Urban Trek Part II

By the time I finished marveling at St. Joan of Arc and the amazing vista from Meridian Hill Park, it was about time for a mid-morning break. Leaving the park I trekked down 16th St in search of sustenance.

Henderson Castle

16th Street, NW has an amazing history, bits and pieces of which are preserved in it today.  Originating at the White House, it’s sometimes still known as the “Avenue of Presidents.”  Just across from Meridian Hill Park, one can still see the retaining walls and foundations of the Henderson “Castle,” (ca. 1899)  home to Sen. John Henderson, who drafted the 13th Amendment to the Constitution.  The Senator’s wife was convinced that 16th street should forever be a palatial entrance to Washington.  At a time when US expansion, and technological advancement seemed limitless, one can understand Mrs. Henderson’s enthusiasm.  The concept never fully took root… too much at odds with American democratic sensibilities… but to this day, embassies and NGO’s occupy some stunning French and Italianate palazzi all along this stretch of 16th.

Coming to U Street, I initially thought to stop at the local Starbucks (U and New Hampshire), but thought better of it.  Nothing against Starbucks, but there had to be a more “local” establishment.  And there was!  The Three Fifty Coffee Bar and Bakery is an ideal stop for a midmorning riposo.  Located on 17th St, just south of U, the ambiance is charming, the espresso excellent and the croissants are freshly home made.  See my earlier posting on “Espresso and Aspirations,” for more on the virtues of local coffee shops.


New Hampshire, near the S Street Dog Park
an ornamental tree in Dupont buds with new growth

Trekking south on New Hampshire, U Street gave way to Dupont.  The neighborhood is one of Washington’s nicest, to be sure.  Initially, the architecture may conjure thoughts of Paris, or Mayfair in London… but there’s an element of restraint one doesn’t find in those cities.  Dupont, like most of Washington is actually rather humble as capital neighborhoods go.  Even at the peak of its 19th century growth, American wealth didn’t (generally) match the scale of European grandeur.  Consequently Dupont is marked by a certain simple elegance, or noble simplicity that makes it equally inspiring and endearing to visitors.  Too many people speed through the area, even on foot… on their way, I’m sure, to important jobs… but what a shame to miss the little gardens, ornamental statues and other unique touches that typify this part of DC.  Note to self – slow down in life and pray for patience.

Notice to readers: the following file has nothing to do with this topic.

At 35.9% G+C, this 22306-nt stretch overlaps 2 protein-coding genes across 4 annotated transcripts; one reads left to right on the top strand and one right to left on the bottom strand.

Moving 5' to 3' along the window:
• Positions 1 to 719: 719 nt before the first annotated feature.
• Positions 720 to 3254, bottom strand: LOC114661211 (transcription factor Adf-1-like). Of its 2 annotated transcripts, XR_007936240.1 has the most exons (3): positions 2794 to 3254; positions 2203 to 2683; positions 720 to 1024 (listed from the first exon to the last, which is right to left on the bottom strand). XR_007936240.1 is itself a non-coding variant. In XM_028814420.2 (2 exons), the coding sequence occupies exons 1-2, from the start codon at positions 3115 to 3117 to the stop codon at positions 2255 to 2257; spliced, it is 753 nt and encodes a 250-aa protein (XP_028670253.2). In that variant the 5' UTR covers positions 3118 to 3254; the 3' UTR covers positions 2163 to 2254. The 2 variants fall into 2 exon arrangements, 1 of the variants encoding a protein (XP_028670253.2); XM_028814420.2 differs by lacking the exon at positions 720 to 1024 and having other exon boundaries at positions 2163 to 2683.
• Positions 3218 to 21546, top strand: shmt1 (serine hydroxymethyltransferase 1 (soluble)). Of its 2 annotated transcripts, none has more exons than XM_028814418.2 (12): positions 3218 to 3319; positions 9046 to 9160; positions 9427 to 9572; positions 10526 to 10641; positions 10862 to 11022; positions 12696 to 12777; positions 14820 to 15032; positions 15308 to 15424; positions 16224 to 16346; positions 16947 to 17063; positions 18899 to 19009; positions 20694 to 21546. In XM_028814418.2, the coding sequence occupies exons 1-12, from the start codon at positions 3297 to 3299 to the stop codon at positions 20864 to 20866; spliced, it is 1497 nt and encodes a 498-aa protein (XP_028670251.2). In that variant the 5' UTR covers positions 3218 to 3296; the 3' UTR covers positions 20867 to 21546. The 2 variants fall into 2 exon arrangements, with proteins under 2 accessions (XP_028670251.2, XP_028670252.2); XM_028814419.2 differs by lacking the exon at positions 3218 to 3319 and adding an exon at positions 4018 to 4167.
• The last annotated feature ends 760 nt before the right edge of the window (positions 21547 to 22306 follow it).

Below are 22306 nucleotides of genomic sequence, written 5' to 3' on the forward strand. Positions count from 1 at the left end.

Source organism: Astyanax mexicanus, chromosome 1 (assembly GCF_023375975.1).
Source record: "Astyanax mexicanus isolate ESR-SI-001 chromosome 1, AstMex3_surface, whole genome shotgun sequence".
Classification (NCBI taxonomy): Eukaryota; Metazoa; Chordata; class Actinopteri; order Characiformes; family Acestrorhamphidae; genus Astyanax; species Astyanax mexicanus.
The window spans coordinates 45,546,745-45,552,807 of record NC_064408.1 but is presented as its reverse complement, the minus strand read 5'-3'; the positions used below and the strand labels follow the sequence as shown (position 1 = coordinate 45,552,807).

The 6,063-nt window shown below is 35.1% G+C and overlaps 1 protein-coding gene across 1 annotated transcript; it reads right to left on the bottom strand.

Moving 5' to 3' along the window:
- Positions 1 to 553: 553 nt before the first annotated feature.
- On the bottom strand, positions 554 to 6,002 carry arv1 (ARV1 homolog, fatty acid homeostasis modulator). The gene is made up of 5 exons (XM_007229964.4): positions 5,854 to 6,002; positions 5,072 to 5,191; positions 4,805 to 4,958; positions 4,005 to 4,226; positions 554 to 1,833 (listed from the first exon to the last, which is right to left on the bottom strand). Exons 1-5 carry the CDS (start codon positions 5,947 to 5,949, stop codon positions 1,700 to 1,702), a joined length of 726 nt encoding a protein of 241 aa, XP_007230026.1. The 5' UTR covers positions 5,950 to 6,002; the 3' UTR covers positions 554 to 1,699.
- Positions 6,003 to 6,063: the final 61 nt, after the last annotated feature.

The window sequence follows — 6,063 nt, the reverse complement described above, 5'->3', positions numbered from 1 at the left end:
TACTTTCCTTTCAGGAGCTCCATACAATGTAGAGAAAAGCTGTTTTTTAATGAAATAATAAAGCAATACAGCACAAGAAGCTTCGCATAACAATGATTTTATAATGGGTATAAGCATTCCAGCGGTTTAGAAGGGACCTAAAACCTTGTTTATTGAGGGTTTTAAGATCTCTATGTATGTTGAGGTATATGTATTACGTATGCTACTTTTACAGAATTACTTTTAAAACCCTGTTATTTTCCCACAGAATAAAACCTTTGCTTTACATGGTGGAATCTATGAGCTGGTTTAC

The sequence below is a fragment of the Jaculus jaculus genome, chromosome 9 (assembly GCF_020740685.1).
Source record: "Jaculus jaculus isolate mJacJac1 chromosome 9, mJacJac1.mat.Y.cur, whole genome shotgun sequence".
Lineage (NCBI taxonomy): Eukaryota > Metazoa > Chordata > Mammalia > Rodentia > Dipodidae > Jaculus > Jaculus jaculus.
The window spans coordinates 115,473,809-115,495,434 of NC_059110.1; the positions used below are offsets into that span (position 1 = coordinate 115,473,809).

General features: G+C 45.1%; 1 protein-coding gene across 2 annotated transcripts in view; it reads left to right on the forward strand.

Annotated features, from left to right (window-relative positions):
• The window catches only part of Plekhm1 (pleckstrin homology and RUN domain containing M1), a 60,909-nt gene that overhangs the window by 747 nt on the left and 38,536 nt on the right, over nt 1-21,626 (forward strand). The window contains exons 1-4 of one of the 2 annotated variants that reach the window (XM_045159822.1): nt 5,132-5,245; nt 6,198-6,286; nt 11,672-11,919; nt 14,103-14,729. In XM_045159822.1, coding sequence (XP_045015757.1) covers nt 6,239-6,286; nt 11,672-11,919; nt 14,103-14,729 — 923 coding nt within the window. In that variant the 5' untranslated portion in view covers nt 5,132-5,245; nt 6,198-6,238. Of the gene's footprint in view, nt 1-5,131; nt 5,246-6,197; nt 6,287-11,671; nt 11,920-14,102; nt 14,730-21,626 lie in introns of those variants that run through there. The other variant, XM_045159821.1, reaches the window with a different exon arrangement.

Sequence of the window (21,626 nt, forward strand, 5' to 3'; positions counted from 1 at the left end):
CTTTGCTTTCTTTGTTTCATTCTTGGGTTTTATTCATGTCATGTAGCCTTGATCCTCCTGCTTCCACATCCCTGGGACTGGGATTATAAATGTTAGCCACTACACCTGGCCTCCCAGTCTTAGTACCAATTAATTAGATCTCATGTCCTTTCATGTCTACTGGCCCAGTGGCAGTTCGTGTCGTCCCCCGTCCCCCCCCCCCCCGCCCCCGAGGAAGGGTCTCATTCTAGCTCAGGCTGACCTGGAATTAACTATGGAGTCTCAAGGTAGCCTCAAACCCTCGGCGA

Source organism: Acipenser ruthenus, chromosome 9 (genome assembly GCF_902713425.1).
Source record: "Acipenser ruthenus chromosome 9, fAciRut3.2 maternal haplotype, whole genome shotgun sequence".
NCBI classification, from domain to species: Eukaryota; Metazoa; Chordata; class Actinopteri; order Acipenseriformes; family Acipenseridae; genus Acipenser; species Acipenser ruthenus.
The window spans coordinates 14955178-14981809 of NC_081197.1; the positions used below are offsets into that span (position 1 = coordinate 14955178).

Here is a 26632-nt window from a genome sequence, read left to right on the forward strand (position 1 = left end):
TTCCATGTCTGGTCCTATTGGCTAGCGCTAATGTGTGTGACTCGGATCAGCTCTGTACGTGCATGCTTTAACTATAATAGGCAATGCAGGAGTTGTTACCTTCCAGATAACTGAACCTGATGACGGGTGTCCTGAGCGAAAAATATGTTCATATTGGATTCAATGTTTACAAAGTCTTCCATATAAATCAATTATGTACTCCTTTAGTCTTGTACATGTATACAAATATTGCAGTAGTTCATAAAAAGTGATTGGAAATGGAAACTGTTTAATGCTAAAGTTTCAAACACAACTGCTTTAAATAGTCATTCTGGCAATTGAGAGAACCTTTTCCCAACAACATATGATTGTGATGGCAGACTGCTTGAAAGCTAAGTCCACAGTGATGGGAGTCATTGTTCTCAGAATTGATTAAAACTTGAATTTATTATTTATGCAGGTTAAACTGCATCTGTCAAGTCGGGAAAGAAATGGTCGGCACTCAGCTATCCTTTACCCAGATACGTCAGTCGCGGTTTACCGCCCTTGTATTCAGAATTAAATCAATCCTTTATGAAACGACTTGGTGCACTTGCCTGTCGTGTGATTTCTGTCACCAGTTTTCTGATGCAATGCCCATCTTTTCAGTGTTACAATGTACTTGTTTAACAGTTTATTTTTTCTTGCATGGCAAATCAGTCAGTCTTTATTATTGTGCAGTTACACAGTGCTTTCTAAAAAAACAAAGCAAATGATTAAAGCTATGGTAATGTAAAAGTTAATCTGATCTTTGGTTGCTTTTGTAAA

Georgetown marked the end of my trek.  I met a dear friend for lunch there.  The frontier between Georgetown and Dupont is marked out by Rock Creek and one of my favorite DC monuments: the Buffalo Bridge.


Standing sentry to this uniquely curving bridge are 4 massive bronze buffalos.  They’re odd creatures, when you get close to them… See them live, by the way, at the nearby National Zoo… While their disproportionate and bulbous forms impose a degree of humility on these once masters of the American prairie, Buffalos harbor a quiet strength and confidence.  They’re shapes are ideal for surviving freezing winters and ploughing through snow drifts.  Getting a buffalo mad at you (I’m told by friends from the prairie states) is a very bad idea.  Humble hardworking majesty… There’s something very ecclesial in that.
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It was a great trek… the first of many, I hope, this season.  Each time I get out for a long walk in our city the inspirations and aspirations I receive renew me.  What a blessing to see Washington through eyes of faith!